Alpesh N. Amin, MD, MBA; Michael J. Pistoria, DO
Potential Financial Conflicts of Interest: None disclosed.
Amin AN, Pistoria MJ. When to Switch Therapy in Patients with Severe Community-Acquired Pneumonia. Ann Intern Med. 2008;148:625-626. doi: 10.7326/0003-4819-148-8-200804150-00012
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Published: Ann Intern Med. 2008;148(8):625-626.
We thank Dr. Mortensen and colleagues for their recent letter in regards to our Update in Hospital Medicine, which referred to the article by Oosterheert and colleagues (1). We acknowledge that the original trial by Oosterheert and colleagues has potential limitations (some of which were listed by Dr. Mortensen and colleagues), but the concept of switching from intravenous to oral therapy has been documented in the literature as a strategy for care in community-acquired pneumonia. The 2007 combined American Thoracic Society/Infectious Diseases Society of America guidelines (2) for community-acquired pneumonia give a strong recommendation with level II evidence, stating that therapy should be switched from intravenous to oral when patients are hemodynamically stable, are improving clinically, are able to ingest medications, and have a normally functioning gastrointestinal tract. An early switch to oral antibiotics in patients with community-acquired pneumonia allows for early discharge and reduces drug and treatment costs. Previous studies have evaluated only mild-to-moderate disease, whereas the study by Oosterheert and colleagues was the first to look at the potential role for early-switch therapy in patients with severe community-acquired pneumonia. Such studies are needed to determine whether the early-switch strategy works in patients with more severe disease.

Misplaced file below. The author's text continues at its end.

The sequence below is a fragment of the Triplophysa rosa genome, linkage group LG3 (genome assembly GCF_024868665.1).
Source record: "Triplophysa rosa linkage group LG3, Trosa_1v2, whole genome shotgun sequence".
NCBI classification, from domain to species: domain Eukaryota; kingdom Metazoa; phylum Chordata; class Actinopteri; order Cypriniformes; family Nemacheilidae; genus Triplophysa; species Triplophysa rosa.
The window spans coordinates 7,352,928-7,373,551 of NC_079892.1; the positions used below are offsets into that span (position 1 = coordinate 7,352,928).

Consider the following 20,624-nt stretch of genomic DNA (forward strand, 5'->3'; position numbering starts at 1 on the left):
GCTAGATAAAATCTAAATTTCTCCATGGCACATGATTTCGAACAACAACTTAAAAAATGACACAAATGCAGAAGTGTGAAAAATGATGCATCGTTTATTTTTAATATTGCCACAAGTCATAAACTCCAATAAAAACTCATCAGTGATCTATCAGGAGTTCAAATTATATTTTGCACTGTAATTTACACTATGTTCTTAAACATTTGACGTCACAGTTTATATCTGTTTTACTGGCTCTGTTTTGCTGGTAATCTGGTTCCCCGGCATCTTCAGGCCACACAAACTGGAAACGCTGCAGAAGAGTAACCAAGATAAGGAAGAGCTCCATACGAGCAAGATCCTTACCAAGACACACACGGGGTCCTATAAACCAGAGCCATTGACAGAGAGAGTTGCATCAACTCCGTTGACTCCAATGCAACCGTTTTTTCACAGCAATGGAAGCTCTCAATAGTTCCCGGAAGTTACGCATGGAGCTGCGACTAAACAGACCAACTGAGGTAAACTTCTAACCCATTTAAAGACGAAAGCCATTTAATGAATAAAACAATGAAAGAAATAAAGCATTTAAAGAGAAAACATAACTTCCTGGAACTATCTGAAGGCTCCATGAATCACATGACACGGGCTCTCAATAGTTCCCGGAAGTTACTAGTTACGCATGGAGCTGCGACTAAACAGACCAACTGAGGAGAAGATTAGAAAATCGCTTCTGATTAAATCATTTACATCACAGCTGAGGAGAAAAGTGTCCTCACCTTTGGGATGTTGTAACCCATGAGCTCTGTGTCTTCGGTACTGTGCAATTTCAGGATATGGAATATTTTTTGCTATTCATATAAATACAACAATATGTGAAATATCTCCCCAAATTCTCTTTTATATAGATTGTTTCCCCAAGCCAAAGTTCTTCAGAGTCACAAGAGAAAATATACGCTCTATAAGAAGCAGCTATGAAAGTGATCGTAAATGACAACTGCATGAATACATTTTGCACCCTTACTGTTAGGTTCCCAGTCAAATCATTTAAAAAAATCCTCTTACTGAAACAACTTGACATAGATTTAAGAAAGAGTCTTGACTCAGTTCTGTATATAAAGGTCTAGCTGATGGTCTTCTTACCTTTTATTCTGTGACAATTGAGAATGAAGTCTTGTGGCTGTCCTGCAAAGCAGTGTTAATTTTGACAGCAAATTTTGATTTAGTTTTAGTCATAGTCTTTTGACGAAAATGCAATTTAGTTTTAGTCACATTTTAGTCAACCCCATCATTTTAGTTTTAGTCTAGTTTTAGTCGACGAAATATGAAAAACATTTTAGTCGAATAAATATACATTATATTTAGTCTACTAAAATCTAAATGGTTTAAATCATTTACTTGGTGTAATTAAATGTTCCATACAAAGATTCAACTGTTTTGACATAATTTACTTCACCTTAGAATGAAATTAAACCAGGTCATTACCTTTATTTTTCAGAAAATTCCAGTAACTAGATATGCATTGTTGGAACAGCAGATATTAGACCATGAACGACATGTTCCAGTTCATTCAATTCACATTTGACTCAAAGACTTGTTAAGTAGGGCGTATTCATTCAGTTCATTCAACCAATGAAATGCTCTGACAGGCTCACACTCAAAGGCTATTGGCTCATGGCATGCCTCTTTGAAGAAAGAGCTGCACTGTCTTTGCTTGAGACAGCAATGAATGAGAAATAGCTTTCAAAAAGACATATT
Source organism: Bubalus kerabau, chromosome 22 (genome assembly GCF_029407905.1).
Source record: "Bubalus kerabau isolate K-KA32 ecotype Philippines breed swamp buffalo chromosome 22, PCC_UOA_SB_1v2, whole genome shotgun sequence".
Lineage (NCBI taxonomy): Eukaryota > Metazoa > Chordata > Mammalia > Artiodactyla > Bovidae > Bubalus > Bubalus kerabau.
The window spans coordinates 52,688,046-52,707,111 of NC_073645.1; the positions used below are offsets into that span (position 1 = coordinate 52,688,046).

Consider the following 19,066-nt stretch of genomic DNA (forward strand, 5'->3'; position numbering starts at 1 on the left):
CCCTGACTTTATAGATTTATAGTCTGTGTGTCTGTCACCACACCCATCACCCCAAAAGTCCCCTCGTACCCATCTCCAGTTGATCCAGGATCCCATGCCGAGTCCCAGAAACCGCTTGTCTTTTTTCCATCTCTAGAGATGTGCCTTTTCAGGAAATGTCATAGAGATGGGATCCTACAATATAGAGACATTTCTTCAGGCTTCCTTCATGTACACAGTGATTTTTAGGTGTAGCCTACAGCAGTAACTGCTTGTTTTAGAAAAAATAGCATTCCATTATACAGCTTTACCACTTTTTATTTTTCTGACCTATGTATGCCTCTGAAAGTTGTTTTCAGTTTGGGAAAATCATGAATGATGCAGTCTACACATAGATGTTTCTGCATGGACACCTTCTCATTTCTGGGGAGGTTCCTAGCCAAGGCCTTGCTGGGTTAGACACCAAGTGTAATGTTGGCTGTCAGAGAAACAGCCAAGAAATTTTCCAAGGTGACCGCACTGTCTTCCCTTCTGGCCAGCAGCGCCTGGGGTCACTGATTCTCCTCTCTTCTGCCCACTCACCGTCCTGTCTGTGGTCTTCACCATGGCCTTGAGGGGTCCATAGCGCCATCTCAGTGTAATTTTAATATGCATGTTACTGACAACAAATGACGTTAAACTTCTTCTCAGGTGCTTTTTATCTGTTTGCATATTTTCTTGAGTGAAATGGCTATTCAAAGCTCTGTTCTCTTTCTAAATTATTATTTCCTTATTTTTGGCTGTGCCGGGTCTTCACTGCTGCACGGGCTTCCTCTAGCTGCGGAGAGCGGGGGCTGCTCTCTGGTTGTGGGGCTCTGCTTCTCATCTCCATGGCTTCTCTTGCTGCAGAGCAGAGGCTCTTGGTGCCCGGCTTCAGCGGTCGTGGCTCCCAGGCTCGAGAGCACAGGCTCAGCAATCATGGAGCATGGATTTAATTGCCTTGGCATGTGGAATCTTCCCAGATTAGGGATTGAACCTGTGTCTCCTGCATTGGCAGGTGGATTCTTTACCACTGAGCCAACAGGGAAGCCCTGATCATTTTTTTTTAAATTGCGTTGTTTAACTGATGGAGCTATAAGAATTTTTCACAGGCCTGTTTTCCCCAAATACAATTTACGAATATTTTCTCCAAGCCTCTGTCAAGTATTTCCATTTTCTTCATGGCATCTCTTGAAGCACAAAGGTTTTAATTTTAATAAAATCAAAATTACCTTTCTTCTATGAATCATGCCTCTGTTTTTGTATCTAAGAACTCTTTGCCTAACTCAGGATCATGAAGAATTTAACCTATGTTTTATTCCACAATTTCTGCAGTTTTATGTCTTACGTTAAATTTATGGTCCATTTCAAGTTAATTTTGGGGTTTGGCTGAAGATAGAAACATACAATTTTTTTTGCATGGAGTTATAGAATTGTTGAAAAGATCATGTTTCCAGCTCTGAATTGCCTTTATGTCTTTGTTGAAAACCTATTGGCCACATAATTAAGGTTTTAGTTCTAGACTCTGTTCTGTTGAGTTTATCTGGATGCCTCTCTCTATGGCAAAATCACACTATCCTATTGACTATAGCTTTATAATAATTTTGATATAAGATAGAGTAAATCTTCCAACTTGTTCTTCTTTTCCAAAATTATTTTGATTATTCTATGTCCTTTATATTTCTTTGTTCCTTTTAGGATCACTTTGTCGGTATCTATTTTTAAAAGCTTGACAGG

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Print ISSN: 0003-4819 | Online ISSN: 1539-3704
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